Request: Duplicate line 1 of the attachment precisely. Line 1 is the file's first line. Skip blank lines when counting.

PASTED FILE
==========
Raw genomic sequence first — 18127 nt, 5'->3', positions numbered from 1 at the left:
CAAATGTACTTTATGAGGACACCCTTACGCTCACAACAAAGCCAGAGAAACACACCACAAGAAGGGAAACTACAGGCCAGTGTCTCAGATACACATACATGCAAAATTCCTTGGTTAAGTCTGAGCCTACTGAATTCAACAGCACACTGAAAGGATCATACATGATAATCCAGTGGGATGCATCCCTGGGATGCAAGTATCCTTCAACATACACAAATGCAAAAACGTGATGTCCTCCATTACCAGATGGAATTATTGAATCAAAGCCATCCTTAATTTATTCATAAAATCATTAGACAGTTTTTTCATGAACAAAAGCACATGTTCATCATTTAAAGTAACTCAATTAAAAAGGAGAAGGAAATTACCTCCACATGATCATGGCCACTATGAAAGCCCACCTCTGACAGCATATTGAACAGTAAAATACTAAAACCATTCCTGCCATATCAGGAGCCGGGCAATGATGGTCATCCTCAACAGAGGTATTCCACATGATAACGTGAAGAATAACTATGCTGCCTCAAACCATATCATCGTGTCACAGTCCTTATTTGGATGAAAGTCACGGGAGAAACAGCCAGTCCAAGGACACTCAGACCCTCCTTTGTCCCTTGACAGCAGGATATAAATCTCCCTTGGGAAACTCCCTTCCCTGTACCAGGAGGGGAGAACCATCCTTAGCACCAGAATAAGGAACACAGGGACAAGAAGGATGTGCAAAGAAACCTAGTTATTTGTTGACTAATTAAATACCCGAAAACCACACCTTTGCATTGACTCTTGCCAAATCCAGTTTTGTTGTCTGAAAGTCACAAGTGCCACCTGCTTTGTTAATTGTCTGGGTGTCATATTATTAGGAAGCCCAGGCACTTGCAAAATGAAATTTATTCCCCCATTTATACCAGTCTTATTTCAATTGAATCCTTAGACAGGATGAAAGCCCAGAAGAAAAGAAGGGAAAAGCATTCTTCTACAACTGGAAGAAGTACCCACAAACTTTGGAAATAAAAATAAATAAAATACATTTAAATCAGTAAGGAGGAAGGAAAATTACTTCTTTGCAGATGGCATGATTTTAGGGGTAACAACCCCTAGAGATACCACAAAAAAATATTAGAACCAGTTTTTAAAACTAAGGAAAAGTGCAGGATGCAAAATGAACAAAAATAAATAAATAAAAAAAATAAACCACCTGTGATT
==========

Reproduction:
Raw genomic sequence first — 18127 nt, 5'->3', positions numbered from 1 at the left: